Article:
WEDNESDAY, Oct. 6 (HealthDay News) -- Sara Fought started
getting mammograms at age 38, a couple of years earlier than
recommended by the American Cancer Society.
It was purely precautionary.
Her mother had fibrocystic breasts and had been diagnosed the
previous year, at age 80, with very early-stage breast cancer.
Fought had dense breasts, too, so her gynecologist suggested she
get a baseline mammogram, to provide a healthy comparison for
"To me, it was like going to the dentist," Fought, now 50 and living in Chevy Chase, Md., said of her first mammograms. "You don't want to do it. It's uncomfortable. But I've never found it as excruciating as some women find it. It's not fun, but it's quick."
And it was a good thing she started early.
When she went in for her annual screening at age 42, the
radiologist detected something in her mammogram. "The radiologist
called me while I was still there and said something looks
suspicious [and] we need to have further tests done," Fought said.
She had a sonogram during that same visit, and it showed what
appeared to be a lump in her breast.
"I was stunned," Fought recalled. "I couldn't believe it. This was on a Wednesday. We were supposed to be going out of town that weekend."
The day's surprises weren't over, though.
That evening, Fought decided to do a breast self-exam. She found
the lump that was detected on the mammogram. "Then I found a second
lump the mammogram hadn't caught," she said. The second lump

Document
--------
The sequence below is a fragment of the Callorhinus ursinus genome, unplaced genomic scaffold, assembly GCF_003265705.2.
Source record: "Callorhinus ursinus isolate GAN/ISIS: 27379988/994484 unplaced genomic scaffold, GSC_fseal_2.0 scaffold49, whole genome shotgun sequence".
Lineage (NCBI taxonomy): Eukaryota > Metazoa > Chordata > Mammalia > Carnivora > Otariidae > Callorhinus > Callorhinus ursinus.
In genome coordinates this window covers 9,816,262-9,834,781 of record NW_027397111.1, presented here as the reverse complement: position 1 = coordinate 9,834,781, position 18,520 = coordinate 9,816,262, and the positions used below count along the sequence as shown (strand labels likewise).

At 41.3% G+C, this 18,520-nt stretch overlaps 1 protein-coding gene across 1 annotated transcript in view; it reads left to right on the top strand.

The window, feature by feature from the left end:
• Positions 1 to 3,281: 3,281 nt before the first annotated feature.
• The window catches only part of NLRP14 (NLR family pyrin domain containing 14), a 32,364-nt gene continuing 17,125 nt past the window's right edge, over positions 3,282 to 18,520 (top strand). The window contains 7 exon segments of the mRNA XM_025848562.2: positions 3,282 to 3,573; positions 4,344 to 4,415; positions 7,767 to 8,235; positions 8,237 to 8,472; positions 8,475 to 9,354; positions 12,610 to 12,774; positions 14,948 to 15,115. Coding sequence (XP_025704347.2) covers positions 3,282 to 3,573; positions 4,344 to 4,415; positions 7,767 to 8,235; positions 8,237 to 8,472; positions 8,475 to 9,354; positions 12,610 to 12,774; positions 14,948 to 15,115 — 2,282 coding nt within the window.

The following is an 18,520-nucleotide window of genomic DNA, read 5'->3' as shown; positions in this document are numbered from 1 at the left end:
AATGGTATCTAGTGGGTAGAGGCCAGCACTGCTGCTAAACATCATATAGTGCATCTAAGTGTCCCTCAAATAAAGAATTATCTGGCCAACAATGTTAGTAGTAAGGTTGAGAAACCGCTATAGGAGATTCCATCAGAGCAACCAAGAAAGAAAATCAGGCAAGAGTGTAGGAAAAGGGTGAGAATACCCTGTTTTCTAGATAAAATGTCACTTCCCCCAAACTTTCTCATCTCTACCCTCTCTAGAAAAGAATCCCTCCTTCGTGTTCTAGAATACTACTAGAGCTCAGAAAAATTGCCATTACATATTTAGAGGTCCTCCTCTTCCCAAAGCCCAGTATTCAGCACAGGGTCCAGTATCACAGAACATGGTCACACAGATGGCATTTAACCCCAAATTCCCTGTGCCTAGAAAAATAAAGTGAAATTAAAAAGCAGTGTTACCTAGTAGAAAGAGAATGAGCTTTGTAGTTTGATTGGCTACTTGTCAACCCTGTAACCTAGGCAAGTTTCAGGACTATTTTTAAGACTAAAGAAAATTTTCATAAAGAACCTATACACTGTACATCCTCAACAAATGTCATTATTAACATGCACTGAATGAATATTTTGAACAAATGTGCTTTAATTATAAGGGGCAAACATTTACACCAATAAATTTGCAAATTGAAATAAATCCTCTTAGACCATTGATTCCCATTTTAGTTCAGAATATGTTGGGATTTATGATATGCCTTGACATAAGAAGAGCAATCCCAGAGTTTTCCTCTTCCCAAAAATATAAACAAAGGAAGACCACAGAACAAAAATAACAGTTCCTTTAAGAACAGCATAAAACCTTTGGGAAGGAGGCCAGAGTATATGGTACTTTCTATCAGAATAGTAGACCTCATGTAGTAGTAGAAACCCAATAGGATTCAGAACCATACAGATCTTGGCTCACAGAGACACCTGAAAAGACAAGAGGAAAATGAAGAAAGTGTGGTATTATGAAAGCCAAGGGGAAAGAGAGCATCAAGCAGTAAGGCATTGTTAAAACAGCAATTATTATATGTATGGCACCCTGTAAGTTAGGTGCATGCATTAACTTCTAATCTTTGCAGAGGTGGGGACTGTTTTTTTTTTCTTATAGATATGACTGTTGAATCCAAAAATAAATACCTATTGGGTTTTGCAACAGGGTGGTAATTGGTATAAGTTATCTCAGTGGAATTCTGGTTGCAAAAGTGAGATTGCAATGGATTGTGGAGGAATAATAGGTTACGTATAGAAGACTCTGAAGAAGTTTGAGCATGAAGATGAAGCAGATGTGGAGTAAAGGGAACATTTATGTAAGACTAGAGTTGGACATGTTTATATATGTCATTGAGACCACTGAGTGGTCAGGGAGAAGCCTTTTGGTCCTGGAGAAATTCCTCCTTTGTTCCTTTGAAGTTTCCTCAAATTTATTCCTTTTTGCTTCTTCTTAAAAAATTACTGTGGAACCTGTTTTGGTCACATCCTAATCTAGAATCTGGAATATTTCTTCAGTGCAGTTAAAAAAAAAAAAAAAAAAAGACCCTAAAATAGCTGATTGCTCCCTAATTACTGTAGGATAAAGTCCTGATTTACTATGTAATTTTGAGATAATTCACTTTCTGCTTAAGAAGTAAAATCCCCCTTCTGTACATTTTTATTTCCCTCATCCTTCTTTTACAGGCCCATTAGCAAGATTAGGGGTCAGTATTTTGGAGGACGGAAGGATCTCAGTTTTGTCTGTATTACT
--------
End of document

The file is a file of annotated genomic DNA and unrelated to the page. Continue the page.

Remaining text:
appeared to be in a different quadrant of her breast than the
first, and very, very deep.
Fought met with a cancer surgeon two days after her mammogram.
Within 30 seconds of beginning the examination, the doctor told
Fought there was, indeed, a second lump -- the one she'd found
They sent her for a needle biopsy that afternoon. The
radiologist who performed that test told her that he thought it
looked like cancer. That was the final confirmation that Fought
"I remember walking out," she said. "My husband was in the waiting room. And we just kind of fell apart."
The diagnosis was stage 2 breast cancer, mainly, she said,
because there were two tumors and they were in different quadrants.
Fought had a mastectomy, with reconstructive surgery a month
The surgery went well, but a sentinel node biopsy performed at
the time revealed microscopic evidence of possible metastasis. And
she said her surgeon also didn't feel comfortable with the amount
of margin between her chest wall and the cancerous tissue. For
those reasons, Fought said, she had chemotherapy and radiation
therapy after the surgery.
"To me, my treatment was my job," Fought recalled. "My job was fighting the cancer and undergoing treatment, which was pretty unpleasant." She said she had severe burns from the radiation and many of the usual chemotherapy side effects, including mouth sores, fatigue, acid stomach and hair loss.
But the treatment, she said, was worth it. She's still taking
cancer medication, but she remains cancer-free.
"It made me realize that life is fragile," Fought said, looking back on her struggle. "Who can say how one's life can turn on a dime? You have to appreciate the little things and not sweat the small stuff."
Fought now volunteers with the Susan G. Komen for the Cure
breast cancer foundation, telling her story in hopes that more
women will receive regular breast screenings.
"I look at myself as every reason why mammograms are very valuable for women 40 and older," she said. "For a few moments of discomfort or pain, you could be saving your own life."
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